Nevada – As a result of the recent killing of three bears at Lake Tahoe from the same mother bear, scientists have brought back the debate regarding the role of “nature” and “nurture”, but this time they are focusing on the influence of these roles in black bears from Yosemite National Park, central Florida and the Adirondacks Park.
Green 108 is the name given to the 19-year-old female bear seized five times since 2004 and finally put down as a safety measure a week ago. Its offsprings have been killed for the same reason: being a threat to public safety after being found rummaging through garbage at inhabited houses.
“She’s just kind of a chronic, nuisance-type bear,” said Carl Lackey, a wildlife biologist for the Nevada Department of Wildlife, who was also a coauthor of a 2008 study published in the Journal of Mammalogy. “She’s always been getting into trash, always been in the same area. We’ve captured several litters of hers. We’ve captured her several times.” the biologist added.
Nature or nurture
Psychology has long had the debate concerning particular aspects of behavior that are a product of either genetic or learned characteristics in human and animal behaviors. Nature is taken as the influence of genetics and other biological factors, while nurture is the behavior resulting from external factors such as experience or learning.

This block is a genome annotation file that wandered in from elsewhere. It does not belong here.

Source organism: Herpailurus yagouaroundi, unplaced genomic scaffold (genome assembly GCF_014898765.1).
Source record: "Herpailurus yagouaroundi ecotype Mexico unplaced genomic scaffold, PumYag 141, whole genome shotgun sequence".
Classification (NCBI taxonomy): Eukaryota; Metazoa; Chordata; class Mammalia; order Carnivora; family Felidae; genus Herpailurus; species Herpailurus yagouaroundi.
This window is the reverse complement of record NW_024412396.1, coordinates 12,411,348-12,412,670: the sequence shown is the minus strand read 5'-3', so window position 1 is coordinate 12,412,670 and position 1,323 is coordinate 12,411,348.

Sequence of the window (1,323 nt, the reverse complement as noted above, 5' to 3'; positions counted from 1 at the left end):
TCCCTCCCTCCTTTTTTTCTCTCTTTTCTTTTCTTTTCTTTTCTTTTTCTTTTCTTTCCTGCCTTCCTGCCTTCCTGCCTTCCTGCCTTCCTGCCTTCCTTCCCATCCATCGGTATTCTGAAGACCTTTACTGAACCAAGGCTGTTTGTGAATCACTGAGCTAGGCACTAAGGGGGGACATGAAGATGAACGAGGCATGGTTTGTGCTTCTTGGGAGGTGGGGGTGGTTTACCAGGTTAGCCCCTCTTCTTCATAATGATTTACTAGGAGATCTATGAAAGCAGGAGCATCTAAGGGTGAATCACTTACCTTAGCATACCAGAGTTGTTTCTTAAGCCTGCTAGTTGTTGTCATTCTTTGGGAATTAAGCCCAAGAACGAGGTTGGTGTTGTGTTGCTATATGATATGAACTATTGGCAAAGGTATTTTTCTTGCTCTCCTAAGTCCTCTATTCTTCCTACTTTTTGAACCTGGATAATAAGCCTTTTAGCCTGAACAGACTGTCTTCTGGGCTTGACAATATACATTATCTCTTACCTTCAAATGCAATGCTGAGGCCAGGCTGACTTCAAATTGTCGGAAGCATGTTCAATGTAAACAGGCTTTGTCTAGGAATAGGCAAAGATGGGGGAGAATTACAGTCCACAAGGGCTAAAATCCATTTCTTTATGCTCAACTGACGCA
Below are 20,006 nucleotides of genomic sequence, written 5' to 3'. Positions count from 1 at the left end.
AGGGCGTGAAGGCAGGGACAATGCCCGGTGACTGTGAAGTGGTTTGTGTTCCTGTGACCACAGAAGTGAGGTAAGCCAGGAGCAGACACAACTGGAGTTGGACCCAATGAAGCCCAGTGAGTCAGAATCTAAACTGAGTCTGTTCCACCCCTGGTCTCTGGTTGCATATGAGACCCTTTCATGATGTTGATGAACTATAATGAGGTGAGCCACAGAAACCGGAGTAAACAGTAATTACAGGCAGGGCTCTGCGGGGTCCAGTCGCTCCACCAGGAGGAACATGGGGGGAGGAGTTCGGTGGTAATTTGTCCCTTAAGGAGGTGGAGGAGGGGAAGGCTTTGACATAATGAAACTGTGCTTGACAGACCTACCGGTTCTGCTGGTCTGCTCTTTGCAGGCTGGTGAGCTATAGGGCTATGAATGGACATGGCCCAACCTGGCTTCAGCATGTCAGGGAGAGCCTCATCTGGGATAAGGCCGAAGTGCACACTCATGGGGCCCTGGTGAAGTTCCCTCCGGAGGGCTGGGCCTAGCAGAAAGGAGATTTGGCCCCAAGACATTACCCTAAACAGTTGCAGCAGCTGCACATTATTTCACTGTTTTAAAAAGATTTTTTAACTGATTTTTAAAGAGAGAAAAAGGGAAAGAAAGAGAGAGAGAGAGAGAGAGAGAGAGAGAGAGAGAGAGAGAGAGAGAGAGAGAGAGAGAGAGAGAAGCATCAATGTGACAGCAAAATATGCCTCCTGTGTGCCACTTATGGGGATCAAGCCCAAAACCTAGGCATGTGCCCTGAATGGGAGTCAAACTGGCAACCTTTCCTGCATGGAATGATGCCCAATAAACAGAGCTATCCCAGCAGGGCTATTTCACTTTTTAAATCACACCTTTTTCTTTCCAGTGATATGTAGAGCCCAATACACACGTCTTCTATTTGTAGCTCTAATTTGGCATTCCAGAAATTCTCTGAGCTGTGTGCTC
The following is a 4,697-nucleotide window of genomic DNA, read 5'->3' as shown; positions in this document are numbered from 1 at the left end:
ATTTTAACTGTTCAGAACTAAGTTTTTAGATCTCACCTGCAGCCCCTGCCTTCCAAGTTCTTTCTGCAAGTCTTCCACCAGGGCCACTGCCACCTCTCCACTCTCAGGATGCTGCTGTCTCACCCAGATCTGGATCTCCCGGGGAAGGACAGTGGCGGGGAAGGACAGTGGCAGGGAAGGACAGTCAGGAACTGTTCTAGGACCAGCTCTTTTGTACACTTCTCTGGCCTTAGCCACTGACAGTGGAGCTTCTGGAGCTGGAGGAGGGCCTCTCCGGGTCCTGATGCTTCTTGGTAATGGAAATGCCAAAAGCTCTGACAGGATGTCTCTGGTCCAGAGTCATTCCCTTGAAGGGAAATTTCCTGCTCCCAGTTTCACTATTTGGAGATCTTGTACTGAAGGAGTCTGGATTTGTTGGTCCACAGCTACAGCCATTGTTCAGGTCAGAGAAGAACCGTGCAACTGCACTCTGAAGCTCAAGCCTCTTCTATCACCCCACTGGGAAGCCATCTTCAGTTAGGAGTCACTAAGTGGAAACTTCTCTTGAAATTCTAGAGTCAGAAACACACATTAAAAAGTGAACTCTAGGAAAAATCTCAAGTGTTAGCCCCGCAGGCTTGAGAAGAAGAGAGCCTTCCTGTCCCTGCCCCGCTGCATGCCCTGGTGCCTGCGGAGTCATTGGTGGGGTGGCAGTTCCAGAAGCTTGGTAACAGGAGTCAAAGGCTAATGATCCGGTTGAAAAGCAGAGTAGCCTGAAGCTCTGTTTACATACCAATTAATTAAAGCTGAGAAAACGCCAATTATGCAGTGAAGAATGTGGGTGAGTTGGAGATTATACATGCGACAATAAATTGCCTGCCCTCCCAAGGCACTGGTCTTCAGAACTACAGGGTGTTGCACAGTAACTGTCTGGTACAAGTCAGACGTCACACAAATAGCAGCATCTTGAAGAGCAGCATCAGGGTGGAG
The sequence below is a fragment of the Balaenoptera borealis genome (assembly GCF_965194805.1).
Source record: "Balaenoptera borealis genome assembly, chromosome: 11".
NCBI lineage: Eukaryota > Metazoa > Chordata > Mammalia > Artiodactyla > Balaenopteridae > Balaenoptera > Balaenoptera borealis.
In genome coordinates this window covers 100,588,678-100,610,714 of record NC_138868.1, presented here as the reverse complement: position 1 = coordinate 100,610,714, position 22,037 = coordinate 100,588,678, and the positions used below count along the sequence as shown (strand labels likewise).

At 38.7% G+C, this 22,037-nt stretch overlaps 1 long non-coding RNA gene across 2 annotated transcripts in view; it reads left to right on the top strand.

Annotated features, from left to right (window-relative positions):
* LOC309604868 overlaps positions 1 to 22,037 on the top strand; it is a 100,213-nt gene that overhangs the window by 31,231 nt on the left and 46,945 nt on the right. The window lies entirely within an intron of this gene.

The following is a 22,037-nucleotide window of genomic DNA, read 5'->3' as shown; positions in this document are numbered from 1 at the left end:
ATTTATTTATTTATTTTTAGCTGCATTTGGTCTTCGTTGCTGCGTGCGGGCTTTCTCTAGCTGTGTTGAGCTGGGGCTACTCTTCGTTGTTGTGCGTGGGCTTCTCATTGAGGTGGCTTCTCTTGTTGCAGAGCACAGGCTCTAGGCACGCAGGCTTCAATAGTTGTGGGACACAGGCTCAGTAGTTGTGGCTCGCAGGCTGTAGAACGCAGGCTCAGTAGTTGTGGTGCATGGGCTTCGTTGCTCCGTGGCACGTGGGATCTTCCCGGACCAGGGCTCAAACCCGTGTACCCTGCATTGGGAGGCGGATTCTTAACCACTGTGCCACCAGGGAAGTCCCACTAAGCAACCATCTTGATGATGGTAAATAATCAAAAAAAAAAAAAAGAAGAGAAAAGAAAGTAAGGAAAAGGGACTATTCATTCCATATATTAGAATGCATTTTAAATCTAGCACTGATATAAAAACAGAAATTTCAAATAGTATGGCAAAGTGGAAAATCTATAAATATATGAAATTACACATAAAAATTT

Back in 1989, a study conducted by National Park Service researchers showed that inconvenient behaviors found in bears are a result of its genes, but researchers could not tell if the bad behaviors were in the bears’ genes or if young cubs learned them from their parents.
Later on, in 2008, a study made by Rachel Mazur and Victoria Seher, researchers at Yosemite’s Division of Resources Management, came to the conclusion that a mother bear can pass down her behavior to her offspring, especially the skill of “food-conditioned foraging” (rummaging for food in human environments), but by educating them to do so. What they observed “sows pushing cubs into buildings and vehicles to retrieve food rewards”.
However, that same year a study published in the Journal of Mammalogy concluded that genetics alone could not explain inconvenient behaviors in black bears, for humans can provoke it. Chris Healy, a Nevada Department of Wildlife spokesman, has stated many times that these behaviors are a result of bears becoming dependent on trash as a food source.
Source: The New York Times